In 2021, India’s capital city New Delhi recorded its worst post-Diwali day air quality index (AQI) — 462, the highest in the past five years. For context, an AQI of 50–100 is considered satisfactory, while that under 50 is regarded as good. The residents of Delhi, which is currently one of the most polluted megacities in the world, as well as those of other cities in India, fall victim to the perils of cracker pollution every Diwali.
With Diwali season around the corner yet again, pulmonologists detail the ill effects of inhaling Diwali cracker fumes and restate the importance of protecting your lungs from the harmful smoke. Dr Randeep Guleria, chairman, institute of internal medicine and respiratory and sleep medicine and director, medical education, Medanta, Gurugram and former director & CEO, All India Institute of Medical Sciences (AIIMS), New Delhi, says that when it comes to the pollution caused by bursting crackers, there are two main components which can cause harm. He elaborates, “One is the smoke that these crackers emit and the other, the chemicals or elements added to sparklers to boost color and brightness.”
Cracker smoke and its impact on your lungs
Dr Davinder Kundra, consultant pulmonologist, Manipal Hospitals, Dwarka, Delhi, says that the bursting of crackers pollutes the air with particulate matter and harmful chemicals besides causing noise pollution. “The pollution caused by bursting crackers leads to a spike in particulate matter referred to as PM2.5,” he explains. Cracker smoke contains several harmful chemicals, including sulfur dioxide, nitrogen oxide and lead. “As these particles are tiny, they can reach even the smaller airways and enter the bloodstream. And through the blood, they get carried to other organs and can cause extensive damage,” he shares.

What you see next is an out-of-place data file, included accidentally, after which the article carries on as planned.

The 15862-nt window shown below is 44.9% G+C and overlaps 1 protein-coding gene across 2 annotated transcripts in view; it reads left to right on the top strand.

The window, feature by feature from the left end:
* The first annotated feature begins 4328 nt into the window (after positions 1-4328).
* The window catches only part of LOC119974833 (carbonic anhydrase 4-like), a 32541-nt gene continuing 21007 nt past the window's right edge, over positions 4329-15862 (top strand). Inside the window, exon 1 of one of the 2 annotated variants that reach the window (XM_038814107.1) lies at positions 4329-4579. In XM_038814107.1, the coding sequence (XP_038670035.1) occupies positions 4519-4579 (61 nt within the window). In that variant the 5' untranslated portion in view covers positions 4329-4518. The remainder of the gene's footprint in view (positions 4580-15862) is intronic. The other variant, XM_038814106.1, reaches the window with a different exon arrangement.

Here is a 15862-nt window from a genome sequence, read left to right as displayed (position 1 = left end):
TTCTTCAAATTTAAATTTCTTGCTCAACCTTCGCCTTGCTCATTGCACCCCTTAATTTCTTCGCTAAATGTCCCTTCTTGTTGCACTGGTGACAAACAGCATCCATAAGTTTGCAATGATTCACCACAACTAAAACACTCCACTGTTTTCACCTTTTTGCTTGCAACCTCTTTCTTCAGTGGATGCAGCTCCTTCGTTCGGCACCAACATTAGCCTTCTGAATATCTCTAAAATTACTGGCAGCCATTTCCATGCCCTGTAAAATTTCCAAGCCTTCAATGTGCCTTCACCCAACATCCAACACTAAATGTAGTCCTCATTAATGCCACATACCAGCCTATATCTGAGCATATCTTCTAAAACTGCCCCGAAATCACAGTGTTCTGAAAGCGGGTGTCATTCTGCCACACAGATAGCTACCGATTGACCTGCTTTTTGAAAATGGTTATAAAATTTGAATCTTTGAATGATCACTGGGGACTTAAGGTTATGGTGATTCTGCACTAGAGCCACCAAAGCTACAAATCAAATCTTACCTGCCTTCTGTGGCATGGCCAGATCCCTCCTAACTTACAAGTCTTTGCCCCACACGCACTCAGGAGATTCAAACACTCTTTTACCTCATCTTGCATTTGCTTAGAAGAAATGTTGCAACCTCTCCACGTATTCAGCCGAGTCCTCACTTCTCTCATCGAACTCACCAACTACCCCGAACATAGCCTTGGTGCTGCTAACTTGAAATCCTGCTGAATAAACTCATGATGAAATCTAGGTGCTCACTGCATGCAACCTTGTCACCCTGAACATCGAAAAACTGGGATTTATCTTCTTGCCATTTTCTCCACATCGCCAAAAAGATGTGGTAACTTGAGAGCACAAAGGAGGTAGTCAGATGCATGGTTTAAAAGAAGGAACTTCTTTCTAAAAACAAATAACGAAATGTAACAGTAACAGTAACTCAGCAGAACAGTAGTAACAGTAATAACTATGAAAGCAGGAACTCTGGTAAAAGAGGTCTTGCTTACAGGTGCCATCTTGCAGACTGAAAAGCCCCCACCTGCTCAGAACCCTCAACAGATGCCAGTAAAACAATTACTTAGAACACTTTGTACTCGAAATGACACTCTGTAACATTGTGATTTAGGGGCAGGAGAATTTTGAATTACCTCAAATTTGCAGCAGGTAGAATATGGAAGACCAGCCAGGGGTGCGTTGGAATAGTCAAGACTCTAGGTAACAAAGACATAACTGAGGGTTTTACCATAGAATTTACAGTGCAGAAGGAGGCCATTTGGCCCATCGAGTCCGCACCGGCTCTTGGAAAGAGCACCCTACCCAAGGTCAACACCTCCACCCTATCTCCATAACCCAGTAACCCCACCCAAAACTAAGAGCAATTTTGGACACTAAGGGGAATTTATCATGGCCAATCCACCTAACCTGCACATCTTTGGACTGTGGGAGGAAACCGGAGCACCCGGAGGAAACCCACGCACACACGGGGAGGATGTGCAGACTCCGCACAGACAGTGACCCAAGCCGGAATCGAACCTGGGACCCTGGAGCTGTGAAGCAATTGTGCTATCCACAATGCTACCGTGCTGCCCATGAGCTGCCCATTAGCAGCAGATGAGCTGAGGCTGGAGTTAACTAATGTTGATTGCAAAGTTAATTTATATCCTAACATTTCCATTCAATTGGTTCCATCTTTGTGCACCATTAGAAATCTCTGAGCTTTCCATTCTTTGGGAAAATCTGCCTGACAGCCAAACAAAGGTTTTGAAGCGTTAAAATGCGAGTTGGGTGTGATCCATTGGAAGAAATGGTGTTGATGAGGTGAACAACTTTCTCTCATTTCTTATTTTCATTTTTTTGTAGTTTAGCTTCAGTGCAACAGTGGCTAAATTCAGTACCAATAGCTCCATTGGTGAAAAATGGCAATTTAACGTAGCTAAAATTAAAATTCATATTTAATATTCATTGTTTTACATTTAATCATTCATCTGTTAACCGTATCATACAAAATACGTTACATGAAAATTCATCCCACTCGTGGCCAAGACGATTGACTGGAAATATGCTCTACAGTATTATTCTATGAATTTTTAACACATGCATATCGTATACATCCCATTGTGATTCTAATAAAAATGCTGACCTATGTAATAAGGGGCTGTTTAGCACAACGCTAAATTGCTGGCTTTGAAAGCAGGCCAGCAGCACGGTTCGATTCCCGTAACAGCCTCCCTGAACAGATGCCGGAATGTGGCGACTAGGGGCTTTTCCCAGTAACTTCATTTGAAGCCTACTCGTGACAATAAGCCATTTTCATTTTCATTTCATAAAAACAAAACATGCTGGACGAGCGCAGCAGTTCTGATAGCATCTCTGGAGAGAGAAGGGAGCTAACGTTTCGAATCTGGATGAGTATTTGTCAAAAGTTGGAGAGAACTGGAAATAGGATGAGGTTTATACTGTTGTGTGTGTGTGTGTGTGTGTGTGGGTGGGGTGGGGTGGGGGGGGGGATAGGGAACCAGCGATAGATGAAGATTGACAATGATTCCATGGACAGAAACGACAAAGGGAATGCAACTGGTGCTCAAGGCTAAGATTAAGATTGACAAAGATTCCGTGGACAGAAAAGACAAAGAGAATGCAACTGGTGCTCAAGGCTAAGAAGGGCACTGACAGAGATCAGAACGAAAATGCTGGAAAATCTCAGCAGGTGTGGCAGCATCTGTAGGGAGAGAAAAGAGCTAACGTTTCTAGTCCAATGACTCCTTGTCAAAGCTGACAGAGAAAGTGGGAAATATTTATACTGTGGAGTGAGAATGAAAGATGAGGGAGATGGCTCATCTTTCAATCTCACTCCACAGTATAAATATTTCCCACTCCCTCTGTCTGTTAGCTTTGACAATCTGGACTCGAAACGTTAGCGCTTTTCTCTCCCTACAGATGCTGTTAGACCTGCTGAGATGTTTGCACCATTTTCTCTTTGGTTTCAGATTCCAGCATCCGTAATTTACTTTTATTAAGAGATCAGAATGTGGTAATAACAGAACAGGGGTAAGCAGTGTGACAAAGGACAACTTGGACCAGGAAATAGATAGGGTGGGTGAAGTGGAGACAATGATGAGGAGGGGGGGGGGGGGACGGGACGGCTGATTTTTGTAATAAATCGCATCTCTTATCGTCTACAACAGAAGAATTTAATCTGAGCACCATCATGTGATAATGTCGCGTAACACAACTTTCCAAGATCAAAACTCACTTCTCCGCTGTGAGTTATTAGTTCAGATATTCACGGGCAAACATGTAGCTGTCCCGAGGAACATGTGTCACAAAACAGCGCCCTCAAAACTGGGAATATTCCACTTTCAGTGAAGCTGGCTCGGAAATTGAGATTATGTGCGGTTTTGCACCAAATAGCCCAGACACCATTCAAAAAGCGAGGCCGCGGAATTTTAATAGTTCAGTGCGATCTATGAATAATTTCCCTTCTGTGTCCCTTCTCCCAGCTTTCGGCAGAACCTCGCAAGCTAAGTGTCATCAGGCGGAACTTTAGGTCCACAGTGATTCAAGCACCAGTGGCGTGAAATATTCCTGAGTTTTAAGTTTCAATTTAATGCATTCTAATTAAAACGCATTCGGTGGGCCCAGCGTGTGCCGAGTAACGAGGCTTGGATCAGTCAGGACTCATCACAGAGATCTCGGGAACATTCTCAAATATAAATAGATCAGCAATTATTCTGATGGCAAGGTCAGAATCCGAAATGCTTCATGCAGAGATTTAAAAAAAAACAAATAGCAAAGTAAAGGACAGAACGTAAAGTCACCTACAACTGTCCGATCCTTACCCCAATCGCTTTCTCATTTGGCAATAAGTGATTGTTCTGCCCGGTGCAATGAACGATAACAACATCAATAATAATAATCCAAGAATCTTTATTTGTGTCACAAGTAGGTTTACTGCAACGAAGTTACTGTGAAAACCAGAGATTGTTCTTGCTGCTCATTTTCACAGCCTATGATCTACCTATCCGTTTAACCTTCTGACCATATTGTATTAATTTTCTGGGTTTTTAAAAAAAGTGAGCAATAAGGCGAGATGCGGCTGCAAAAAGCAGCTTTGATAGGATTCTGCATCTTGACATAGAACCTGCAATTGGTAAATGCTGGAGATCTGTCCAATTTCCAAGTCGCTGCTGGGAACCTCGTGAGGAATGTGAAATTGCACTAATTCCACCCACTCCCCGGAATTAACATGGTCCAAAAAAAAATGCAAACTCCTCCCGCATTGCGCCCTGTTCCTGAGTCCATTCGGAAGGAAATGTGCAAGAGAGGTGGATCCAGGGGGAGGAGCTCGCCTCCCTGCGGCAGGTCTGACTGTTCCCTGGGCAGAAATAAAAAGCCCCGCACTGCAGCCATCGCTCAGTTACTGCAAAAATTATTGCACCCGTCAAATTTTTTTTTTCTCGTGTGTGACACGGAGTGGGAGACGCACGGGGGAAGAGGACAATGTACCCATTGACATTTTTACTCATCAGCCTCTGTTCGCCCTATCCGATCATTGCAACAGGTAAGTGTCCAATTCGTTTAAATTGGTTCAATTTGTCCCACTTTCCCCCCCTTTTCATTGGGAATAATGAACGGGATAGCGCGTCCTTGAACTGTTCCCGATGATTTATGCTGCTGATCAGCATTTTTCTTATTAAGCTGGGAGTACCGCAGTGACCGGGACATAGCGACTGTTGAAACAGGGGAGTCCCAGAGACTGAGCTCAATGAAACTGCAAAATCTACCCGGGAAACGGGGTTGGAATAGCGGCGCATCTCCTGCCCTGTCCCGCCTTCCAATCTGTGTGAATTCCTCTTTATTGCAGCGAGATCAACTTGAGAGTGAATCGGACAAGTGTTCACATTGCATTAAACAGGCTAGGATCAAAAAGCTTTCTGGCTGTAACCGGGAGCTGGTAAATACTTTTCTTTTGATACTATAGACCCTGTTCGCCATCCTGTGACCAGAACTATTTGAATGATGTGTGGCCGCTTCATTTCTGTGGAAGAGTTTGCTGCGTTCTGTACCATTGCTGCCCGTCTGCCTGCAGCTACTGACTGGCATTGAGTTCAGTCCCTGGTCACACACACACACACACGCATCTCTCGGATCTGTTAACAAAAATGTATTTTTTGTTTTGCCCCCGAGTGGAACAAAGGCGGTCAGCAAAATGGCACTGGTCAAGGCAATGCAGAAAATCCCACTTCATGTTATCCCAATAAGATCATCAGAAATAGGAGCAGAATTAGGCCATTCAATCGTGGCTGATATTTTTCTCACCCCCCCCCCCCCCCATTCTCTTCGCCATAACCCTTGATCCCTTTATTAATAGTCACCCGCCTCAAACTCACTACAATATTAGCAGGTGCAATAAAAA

Viral infections also spike during Diwali due to the air pollution caused by crackers. Some may also experience skin irritation — a burning sensation on the skin — as a result of the fumes. Dr Kundra explains, “Cadmium is one of the harmful chemicals present in cracker fumes. It reduces the oxygen-carrying capacity of the blood and may lead to anemia upon long-term exposure.”
The pollutants can cause a host of other illnesses, too. Dr Kundra shares, “Zinc and magnesium are two of the metals present in cracker fumes. Being exposed to this smoke can lead to a condition known as metal fume fever (a pulmonary inflammation that causes flu-like symptoms, which is commonly seen among welders).”
Inhaling cracker smoke: What it does to your lungs
There are two main impacts of inhaling the smoke emitted by bursting crackers. “When you directly inhale the smoke released by bursting or burning firecrackers, it can cause acute congestion,” informs Dr Guleria. “When people with underlying respiratory illnesses — asthma, bronchitis, chronic obstructive pulmonary disease (COPD) or chronic heart diseases — inhale this smoke, it worsens their symptoms.”